In the model sketched above this interest rate can be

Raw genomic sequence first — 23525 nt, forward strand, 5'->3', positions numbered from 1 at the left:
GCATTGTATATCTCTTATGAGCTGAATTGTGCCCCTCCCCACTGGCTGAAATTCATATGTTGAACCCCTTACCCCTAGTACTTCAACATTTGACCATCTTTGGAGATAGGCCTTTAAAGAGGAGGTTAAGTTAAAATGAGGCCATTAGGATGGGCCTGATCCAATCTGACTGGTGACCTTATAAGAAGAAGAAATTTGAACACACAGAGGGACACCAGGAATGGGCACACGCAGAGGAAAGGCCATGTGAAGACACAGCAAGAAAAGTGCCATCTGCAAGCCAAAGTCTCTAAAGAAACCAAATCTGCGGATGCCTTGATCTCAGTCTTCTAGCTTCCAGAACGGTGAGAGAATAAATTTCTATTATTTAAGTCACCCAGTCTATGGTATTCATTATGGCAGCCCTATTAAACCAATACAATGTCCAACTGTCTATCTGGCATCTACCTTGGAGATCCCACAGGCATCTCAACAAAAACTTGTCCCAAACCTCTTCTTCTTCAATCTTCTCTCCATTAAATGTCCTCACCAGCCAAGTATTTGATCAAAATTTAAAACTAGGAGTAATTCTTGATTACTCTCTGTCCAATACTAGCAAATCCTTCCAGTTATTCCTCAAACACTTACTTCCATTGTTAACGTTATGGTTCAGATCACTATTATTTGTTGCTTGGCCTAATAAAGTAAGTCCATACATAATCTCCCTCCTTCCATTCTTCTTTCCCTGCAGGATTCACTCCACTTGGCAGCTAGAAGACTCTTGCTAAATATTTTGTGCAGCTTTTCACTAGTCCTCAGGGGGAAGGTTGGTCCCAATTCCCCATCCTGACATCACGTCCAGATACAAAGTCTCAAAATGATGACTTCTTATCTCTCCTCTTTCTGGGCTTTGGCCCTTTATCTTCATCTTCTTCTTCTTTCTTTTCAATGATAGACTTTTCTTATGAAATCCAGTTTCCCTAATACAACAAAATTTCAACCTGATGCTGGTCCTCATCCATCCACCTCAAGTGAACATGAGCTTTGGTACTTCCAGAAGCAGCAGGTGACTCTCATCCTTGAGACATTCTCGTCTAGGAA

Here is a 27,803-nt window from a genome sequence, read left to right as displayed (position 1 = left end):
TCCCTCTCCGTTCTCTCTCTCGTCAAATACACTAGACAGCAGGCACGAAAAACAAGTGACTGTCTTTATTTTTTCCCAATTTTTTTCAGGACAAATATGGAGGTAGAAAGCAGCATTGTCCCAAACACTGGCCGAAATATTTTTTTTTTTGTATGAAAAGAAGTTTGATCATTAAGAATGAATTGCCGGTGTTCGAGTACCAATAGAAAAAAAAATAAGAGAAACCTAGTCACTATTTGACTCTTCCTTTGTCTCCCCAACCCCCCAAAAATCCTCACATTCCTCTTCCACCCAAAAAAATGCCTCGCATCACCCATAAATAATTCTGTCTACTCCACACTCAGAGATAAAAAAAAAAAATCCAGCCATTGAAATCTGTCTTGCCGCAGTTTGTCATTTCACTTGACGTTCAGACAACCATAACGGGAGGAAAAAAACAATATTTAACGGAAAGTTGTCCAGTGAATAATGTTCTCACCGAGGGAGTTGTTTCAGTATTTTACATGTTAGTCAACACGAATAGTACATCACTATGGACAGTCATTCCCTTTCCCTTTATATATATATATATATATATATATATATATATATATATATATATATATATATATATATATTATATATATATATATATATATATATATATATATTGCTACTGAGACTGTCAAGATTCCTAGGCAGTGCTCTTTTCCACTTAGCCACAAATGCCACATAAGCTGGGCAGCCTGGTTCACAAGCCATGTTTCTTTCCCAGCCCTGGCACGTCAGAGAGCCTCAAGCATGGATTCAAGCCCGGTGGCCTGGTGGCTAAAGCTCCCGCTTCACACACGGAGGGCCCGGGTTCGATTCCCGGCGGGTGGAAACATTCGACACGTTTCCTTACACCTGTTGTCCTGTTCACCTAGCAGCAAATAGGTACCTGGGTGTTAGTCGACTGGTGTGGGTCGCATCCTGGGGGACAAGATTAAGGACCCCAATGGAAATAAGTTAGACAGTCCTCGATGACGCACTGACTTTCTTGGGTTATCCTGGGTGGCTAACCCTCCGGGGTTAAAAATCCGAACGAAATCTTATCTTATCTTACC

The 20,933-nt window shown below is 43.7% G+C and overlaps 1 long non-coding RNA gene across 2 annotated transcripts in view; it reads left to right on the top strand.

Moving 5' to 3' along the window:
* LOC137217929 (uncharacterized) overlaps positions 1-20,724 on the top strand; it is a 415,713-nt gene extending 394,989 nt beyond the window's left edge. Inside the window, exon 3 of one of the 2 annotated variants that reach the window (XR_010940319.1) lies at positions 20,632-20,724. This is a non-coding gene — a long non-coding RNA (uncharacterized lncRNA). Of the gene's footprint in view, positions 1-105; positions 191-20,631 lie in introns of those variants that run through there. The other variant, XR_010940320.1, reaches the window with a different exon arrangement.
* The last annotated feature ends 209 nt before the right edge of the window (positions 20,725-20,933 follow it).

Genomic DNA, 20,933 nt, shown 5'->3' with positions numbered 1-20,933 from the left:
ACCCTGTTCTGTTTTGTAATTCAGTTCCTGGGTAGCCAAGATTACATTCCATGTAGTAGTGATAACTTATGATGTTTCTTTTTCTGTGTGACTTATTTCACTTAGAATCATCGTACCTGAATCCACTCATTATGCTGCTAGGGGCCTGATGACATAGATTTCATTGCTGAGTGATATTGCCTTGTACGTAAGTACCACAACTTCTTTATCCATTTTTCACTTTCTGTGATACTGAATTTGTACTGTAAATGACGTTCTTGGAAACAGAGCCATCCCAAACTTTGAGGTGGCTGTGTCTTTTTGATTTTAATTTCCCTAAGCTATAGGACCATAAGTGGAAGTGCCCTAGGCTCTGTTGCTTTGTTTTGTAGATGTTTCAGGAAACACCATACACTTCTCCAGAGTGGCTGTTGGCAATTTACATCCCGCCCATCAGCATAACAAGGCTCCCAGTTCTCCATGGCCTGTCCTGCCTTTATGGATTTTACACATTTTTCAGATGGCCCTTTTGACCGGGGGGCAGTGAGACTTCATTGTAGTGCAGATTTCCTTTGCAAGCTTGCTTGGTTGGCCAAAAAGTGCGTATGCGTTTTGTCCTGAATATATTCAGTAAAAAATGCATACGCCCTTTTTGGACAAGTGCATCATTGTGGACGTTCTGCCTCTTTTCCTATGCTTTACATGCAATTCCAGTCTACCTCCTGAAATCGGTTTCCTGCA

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Unformatted text preview: cular, of changes in Suppose interest-rate spreads. Suppose that one’s goal is to set a value of the policy rate at each point in time that is consistent with output equal to potential (or, more precisely, the “natural rate of output” in the sense of Friedman, 1968). In the model sketched above, this interest rate can be determined at any time given two other numbers: 1) the current value of the “natural rate of interest”—the real interest rate required for for output equal to the natural rate, in the absence of financial frictions15—converted —converted into an equivalent nominal interest rate by adding the current expected inflation rate, and 2) the current interest-rate spread ω.16 The The model therefore suggests that changes in credit spreads should be an important indicator in setting the federal funds rate; the funds rate target should be lower than would otherwise be chosen, given other conditions, when credit spreads are larger. John Taylor (2008) has proposed, in this spirit, that his well-known rule for setting the federal funds rate target (explained in Taylor, 1993) should be modified to specify a funds rate target equal to that prescribed by the standard “Taylor rule” minus the current value of the LIBOR–OIS spread shown in Figure 5. In...
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